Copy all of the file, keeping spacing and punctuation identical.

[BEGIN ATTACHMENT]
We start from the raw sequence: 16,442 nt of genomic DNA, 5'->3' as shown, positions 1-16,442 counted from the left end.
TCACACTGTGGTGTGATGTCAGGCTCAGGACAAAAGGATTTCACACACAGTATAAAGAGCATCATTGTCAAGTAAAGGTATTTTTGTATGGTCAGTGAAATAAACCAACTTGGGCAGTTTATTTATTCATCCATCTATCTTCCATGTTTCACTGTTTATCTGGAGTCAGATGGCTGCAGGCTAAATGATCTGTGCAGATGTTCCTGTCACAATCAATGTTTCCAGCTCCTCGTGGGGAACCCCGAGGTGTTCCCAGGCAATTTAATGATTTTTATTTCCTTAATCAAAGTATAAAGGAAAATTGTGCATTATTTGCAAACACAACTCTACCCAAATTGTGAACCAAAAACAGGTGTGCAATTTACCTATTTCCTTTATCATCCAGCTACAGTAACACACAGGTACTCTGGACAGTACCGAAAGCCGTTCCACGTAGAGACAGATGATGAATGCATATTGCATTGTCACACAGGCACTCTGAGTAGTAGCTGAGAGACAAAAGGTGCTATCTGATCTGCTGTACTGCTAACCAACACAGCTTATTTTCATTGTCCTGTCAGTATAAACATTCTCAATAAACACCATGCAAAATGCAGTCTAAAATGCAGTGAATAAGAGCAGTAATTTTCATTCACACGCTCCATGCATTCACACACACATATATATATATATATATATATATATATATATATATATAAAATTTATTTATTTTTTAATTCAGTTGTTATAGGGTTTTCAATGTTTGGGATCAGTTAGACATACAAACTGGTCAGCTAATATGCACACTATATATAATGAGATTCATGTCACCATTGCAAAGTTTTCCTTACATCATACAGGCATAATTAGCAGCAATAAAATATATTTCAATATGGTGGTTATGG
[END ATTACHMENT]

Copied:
We start from the raw sequence: 16,442 nt of genomic DNA, 5'->3' as shown, positions 1-16,442 counted from the left end.
TCACACTGTGGTGTGATGTCAGGCTCAGGACAAAAGGATTTCACACACAGTATAAAGAGCATCATTGTCAAGTAAAGGTATTTTTGTATGGTCAGTGAAATAAACCAACTTGGGCAGTTTATTTATTCATCCATCTATCTTCCATGTTTCACTGTTTATCTGGAGTCAGATGGCTGCAGGCTAAATGATCTGTGCAGATGTTCCTGTCACAATCAATGTTTCCAGCTCCTCGTGGGGAACCCCGAGGTGTTCCCAGGCAATTTAATGATTTTTATTTCCTTAATCAAAGTATAAAGGAAAATTGTGCATTATTTGCAAACACAACTCTACCCAAATTGTGAACCAAAAACAGGTGTGCAATTTACCTATTTCCTTTATCATCCAGCTACAGTAACACACAGGTACTCTGGACAGTACCGAAAGCCGTTCCACGTAGAGACAGATGATGAATGCATATTGCATTGTCACACAGGCACTCTGAGTAGTAGCTGAGAGACAAAAGGTGCTATCTGATCTGCTGTACTGCTAACCAACACAGCTTATTTTCATTGTCCTGTCAGTATAAACATTCTCAATAAACACCATGCAAAATGCAGTCTAAAATGCAGTGAATAAGAGCAGTAATTTTCATTCACACGCTCCATGCATTCACACACACATATATATATATATATATATATATATATATATATATATAAAATTTATTTATTTTTTAATTCAGTTGTTATAGGGTTTTCAATGTTTGGGATCAGTTAGACATACAAACTGGTCAGCTAATATGCACACTATATATAATGAGATTCATGTCACCATTGCAAAGTTTTCCTTACATCATACAGGCATAATTAGCAGCAATAAAATATATTTCAATATGGTGGTTATGG